NEW YORK (FOX5NY) - April is Financial Literacy Month. Studies show we need it more than ever, with as many as two-thirds of American adults unable to answer basic financial questions.
But how do you start talking to children about money and finances, so they grow up to be financially aware?
Long Island-based tax attorney and certified public accountant Karen Tenenbaum says you should start young and make it fun. She created a cartoon character, Walter the Vault, to help parents have financial conversations with their children early on.
Tenenbaum says you should get kids involved in money conversations as young as 3. Her suggestion? Before you go to the supermarket, have them help with the shopping list, and talk to them about what you need versus what you want. Chores and allowance are a great way to teach 6- to 10-year-old kids about money and savings.
Smart shopping expert Trae Bodge says technology is making it easier than ever for parents to make learning about money fun.
Bodge found a great app called Chore Check that lets parents use technology to assign chores. Those chores can have a monetary value, siblings can fight over chores, and whoever finishes first gets a money bonus. You can even give the kids a debit card linked to the app so kids can go shopping with the money they earned doing their chores.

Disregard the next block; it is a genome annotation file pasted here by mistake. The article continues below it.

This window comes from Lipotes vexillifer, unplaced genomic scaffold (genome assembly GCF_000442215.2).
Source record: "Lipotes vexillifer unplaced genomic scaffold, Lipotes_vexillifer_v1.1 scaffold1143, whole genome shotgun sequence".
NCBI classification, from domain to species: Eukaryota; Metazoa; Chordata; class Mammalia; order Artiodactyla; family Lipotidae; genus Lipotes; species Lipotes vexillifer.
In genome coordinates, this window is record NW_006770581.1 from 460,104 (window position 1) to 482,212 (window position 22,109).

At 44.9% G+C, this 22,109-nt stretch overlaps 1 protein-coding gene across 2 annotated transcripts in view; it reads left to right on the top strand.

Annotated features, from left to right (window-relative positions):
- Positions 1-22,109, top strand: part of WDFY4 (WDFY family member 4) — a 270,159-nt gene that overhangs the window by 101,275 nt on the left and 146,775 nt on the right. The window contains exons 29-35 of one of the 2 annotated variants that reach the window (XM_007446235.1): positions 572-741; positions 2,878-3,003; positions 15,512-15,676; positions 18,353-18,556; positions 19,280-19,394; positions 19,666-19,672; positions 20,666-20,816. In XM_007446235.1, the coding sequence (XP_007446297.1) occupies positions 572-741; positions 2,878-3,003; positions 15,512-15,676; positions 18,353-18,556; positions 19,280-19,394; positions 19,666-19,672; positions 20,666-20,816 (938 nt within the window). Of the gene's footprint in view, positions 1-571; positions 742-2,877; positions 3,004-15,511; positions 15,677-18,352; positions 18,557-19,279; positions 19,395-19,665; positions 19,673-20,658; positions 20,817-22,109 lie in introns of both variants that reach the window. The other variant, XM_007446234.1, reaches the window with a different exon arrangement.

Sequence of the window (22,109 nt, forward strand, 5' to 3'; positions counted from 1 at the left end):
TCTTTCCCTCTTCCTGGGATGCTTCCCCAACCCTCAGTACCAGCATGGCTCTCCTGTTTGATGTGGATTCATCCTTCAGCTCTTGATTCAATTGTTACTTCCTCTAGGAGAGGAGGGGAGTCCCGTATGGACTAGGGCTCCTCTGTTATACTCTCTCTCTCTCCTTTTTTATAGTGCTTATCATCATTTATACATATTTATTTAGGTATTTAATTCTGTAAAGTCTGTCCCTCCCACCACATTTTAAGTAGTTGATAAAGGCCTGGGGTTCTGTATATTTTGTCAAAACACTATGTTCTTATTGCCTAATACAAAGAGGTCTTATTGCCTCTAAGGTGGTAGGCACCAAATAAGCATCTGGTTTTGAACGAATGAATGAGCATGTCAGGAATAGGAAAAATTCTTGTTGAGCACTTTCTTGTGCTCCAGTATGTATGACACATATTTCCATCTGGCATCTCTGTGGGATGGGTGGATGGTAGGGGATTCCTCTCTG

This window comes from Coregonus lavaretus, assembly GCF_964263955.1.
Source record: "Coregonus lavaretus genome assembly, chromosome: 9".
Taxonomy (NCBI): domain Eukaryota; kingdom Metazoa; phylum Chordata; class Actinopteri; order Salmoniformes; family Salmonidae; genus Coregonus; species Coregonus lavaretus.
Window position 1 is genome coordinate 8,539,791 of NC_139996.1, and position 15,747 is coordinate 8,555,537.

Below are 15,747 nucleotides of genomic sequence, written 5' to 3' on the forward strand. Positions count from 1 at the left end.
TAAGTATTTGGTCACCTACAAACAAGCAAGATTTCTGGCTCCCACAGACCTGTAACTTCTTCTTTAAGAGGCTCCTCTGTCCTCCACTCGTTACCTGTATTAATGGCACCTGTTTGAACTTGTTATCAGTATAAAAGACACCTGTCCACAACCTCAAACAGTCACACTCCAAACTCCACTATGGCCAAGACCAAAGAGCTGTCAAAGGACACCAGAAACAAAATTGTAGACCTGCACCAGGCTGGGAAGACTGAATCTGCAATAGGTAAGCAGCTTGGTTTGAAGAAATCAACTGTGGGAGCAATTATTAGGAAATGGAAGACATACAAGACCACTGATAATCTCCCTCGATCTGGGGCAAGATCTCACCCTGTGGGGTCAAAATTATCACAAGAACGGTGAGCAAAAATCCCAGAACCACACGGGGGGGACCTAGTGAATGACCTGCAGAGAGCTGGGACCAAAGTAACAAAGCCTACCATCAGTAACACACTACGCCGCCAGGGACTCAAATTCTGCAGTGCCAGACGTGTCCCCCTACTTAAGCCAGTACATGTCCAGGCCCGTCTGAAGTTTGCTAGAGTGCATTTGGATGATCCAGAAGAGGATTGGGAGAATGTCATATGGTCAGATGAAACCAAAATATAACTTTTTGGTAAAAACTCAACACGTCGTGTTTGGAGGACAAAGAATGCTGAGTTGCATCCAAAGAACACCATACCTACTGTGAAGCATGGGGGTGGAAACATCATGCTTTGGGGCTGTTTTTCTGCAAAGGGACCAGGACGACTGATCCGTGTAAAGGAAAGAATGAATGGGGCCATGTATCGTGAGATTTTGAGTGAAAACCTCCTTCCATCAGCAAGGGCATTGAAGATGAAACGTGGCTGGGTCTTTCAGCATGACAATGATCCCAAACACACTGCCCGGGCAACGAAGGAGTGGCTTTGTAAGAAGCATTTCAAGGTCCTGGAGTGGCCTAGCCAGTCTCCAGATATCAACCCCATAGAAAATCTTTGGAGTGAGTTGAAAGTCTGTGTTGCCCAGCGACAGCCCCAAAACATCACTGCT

This is also a great time to talk about charity. The Chore Check app has a save, spend, and give component, which can help kids give to charity, save money for a purchase later, or head to the store to spend it. Bodge says these are all good values to teach that 6-to-10 age group.
As they get older, you should be honest with your kids about money, even when times are tough, Bodge says. You don't want to stress them out, but if you're having money problems and need to cut back on activities or can't go on vacation, you should talk to your children so they know what to expect, she says.
Talking to kids about money issues may seem scary, but Bodge says when she had a career change a few years ago she explained it to her 10-year-old daughter. Bodge told her not to worry, but let her know they might have to cut back on some things. She says her daughter handled it really well. It was a great opportunity to help her understand money on a more adult level.
Having those kinds of conversations now could help prevent bigger problems later on.
Tenenbaum handles IRS and New York tax problems regularly and sees the financial problems that people get themselves into. She says her goal is to help the next generation better understand their finances so they don't get into the same problems as some of their parents.